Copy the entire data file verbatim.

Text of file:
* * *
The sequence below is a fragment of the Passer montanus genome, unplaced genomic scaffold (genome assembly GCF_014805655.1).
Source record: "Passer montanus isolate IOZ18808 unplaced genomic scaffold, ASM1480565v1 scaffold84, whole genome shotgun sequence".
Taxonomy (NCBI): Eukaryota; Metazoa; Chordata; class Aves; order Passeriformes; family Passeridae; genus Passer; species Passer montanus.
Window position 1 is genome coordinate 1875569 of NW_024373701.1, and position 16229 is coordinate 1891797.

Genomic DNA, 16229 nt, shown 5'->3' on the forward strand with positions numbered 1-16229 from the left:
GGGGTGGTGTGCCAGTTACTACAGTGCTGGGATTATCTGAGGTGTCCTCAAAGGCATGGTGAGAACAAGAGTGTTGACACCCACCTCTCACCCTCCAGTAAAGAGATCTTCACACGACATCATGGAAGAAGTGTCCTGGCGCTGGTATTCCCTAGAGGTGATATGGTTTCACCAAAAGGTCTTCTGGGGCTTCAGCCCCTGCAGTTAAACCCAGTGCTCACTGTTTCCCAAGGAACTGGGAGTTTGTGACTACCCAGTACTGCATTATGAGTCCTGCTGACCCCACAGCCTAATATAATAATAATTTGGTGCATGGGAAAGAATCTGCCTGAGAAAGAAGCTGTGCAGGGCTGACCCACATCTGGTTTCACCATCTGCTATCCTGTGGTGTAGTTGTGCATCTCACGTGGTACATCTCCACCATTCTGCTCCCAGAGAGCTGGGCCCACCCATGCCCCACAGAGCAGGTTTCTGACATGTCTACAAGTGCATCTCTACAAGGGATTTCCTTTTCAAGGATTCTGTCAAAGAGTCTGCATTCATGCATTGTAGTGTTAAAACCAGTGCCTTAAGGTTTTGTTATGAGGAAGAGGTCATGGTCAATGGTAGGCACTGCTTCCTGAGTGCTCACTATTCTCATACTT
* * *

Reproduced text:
The sequence below is a fragment of the Passer montanus genome, unplaced genomic scaffold (genome assembly GCF_014805655.1).
Source record: "Passer montanus isolate IOZ18808 unplaced genomic scaffold, ASM1480565v1 scaffold84, whole genome shotgun sequence".
Taxonomy (NCBI): Eukaryota; Metazoa; Chordata; class Aves; order Passeriformes; family Passeridae; genus Passer; species Passer montanus.
Window position 1 is genome coordinate 1875569 of NW_024373701.1, and position 16229 is coordinate 1891797.

Genomic DNA, 16229 nt, shown 5'->3' on the forward strand with positions numbered 1-16229 from the left:
GGGGTGGTGTGCCAGTTACTACAGTGCTGGGATTATCTGAGGTGTCCTCAAAGGCATGGTGAGAACAAGAGTGTTGACACCCACCTCTCACCCTCCAGTAAAGAGATCTTCACACGACATCATGGAAGAAGTGTCCTGGCGCTGGTATTCCCTAGAGGTGATATGGTTTCACCAAAAGGTCTTCTGGGGCTTCAGCCCCTGCAGTTAAACCCAGTGCTCACTGTTTCCCAAGGAACTGGGAGTTTGTGACTACCCAGTACTGCATTATGAGTCCTGCTGACCCCACAGCCTAATATAATAATAATTTGGTGCATGGGAAAGAATCTGCCTGAGAAAGAAGCTGTGCAGGGCTGACCCACATCTGGTTTCACCATCTGCTATCCTGTGGTGTAGTTGTGCATCTCACGTGGTACATCTCCACCATTCTGCTCCCAGAGAGCTGGGCCCACCCATGCCCCACAGAGCAGGTTTCTGACATGTCTACAAGTGCATCTCTACAAGGGATTTCCTTTTCAAGGATTCTGTCAAAGAGTCTGCATTCATGCATTGTAGTGTTAAAACCAGTGCCTTAAGGTTTTGTTATGAGGAAGAGGTCATGGTCAATGGTAGGCACTGCTTCCTGAGTGCTCACTATTCTCATACTT